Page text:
And in the opposite quadrant from Service is, for lack of a better name, the Devotee Quadrant, where high risk is asked, but less time commitment. This quadrant is a tad more elusive to define, but we see its dynamics in play with the fans of various fads or trends (e.g. the keto diet, or fans of a boy band); ultimately a lot of life change is asked of the person, but the long-term time commitment doesn’t last. In our church, a program in the Devotee Quadrant would be a 6-week workshop like we offer for helping people personally craft a Rule of Life.

And so after naming the quadrants, we did the scary task of plotting our own programs on this chart. And here’s what we quickly had to be honest about: all of the programs that were failing in fervor or attendance were in the middle of the chart. The most consistent programs that were set to scale were asking our people for a medium amount of risk, and a medium amount of time commitment. It was the medium-ask programs where enthusiasm was waning, and where people were dropping out at a quick rate.

For instance, previously we had 10 small groups that met twice a month, and we’ve shut down 4 since 2021, and half of the current ones have strongly waned in enthusiasm. And what did those small groups look like? They looked medium-ask: people share a medium amount of vulnerability in a small group of 12 people with a medium amount of Bible study, and meetings meet a moderate amount of time (i.e. twice a month). The typical small group participants might make two or three meetings out of four, but they’ll never make all four. Small groups for us are in the middle, and faltering.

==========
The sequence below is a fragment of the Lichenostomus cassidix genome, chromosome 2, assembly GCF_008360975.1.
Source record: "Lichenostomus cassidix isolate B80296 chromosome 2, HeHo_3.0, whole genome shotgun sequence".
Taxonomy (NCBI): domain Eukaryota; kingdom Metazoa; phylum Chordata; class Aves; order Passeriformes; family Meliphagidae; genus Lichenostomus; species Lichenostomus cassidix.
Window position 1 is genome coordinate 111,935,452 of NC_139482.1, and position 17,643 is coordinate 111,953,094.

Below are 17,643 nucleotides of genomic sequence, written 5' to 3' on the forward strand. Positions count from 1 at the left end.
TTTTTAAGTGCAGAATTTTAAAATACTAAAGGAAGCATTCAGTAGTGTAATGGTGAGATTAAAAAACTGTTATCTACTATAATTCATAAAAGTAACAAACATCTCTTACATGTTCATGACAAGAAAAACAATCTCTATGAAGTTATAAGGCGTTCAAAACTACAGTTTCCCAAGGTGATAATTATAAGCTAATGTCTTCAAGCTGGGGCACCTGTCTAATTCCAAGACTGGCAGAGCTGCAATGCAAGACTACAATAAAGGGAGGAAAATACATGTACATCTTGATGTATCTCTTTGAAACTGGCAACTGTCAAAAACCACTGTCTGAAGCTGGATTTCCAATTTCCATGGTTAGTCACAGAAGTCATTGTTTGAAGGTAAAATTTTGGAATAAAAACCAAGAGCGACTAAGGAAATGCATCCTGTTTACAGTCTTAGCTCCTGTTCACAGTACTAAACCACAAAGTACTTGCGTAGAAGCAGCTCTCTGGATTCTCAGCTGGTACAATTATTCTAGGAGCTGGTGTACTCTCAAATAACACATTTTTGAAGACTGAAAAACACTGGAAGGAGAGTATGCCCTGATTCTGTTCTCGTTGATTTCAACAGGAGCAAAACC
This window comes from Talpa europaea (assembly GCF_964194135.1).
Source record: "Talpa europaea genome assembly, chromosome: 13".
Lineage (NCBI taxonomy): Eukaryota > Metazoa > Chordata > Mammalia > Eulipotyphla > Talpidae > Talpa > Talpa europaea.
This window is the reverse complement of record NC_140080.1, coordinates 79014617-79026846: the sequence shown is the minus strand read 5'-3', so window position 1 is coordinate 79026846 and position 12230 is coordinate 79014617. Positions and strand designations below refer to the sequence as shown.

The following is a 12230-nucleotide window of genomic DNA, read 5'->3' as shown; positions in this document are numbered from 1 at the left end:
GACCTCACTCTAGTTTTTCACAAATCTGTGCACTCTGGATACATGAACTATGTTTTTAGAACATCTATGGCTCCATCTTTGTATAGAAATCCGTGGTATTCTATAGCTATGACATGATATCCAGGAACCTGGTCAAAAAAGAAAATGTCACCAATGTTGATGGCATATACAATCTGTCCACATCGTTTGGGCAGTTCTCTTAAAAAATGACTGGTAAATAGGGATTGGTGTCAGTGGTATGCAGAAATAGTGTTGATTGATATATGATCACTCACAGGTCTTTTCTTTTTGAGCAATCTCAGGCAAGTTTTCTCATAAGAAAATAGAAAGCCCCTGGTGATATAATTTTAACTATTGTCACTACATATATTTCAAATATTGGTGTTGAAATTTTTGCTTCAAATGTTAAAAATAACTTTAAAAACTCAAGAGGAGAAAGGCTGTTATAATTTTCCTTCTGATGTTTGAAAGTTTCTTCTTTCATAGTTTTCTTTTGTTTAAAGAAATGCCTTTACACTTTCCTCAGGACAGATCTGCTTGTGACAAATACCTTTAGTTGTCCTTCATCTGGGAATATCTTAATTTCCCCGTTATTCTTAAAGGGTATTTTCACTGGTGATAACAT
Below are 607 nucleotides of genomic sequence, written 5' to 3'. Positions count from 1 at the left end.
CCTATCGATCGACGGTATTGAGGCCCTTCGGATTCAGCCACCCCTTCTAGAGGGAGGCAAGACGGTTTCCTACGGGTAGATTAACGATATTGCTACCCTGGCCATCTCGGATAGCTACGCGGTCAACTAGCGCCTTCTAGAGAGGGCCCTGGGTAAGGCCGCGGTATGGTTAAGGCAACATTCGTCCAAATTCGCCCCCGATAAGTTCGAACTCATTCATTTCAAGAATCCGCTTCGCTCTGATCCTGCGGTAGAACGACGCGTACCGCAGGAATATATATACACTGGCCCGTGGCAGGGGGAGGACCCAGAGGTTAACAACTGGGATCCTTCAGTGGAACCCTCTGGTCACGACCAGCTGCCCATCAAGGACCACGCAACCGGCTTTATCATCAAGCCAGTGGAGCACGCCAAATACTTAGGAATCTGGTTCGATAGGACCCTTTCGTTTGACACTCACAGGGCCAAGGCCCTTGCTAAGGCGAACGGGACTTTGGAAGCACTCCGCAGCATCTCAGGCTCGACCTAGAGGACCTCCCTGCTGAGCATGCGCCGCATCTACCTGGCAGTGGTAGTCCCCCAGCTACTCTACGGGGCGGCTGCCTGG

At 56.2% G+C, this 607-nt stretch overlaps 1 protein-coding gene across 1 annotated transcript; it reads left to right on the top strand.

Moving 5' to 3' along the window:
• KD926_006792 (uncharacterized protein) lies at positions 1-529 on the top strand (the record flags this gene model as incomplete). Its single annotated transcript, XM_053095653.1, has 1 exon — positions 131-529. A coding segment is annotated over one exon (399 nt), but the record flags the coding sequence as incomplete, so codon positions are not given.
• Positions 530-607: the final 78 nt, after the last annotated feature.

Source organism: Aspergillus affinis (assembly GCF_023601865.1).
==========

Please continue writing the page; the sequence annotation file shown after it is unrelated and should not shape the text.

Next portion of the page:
How did we get here?

It wasn’t always like this. In fact, perhaps one of the key intuitions of the megachurch-influenced program era of the evangelical church is that people were willing to give less time to the church. As a result, the evangelical church created streamlined programming in order to help people’s time really count. Some even called it the ‘simple church’ model. At a cultural level, then, this simple church model probably has in its DNA an assumption of the over-busy suburban family.

That’s why all our programming, when set to scale, wouldn’t really move past a certain invisible line on our chart. We named it the ‘line of most resistance,’ where evangelical churches historically would plan everything to the bottom and left of the line. The assumption was that more people would come if the program were below that line, and if the program went above or right of the line of most resistance, you couldn’t maintain a scaled program.

But, as we’ve detailed above, this doesn’t seem to be the case anymore.

Where do we go now?

Ultimately this is a diagnostic tool. It won’t tell you what to do. Jesus as Head of the Church, the Scriptures, your church’s particular tradition, and your local leadership should guide that. That said, for our church, we felt the diagnostics revealed something of a shift that we wanted to make. If what was gaining fervor in our culture were things in the Platoon and Consumer Quadrants, that’s how we wanted to begin shaping some of our church programming.

Now, a quick caveat: we don’t take the Consumer Quadrant to be an inherently negative space, though it may be in some instances. Rather, to ‘consume’ is a catch-all term we took to mean someone who didn’t have much time to give, was scared to risk, but didn’t mind receiving from some kind of program. For instance, sometimes people just need to come to a church to heal, and be seen, without much expected of them. This is especially true of those with prior church wounds. And so, they might benefit from more programming in the Consumer Quadrant.

In addition, the Consumer Quadrant may also get a crowd, which is what evangelical megachurches have been recommending for decades. The question then is begged: why would we do more things in the Consumer Quadrant if the evangelical church already attempts this and does it reasonably well? The answer depends on the kind of consumption that happens. Where the evangelical church has attempted higher attendance devoid of fruitfulness, we recommend consumer programs that aim at helping people become more human, as Jake Meador recently argued on his blog. An example: it is low-risk and low-time commitment for the church to ask families to host dinners, and have people sign up to join potlucks at those homes in groups of 10 in order to meet new people in the church. A real meal with real conversation is consumeristic in a sense because it’s low-risk and low-time commitment, but it invites deeper human interaction more than a livestream worship service.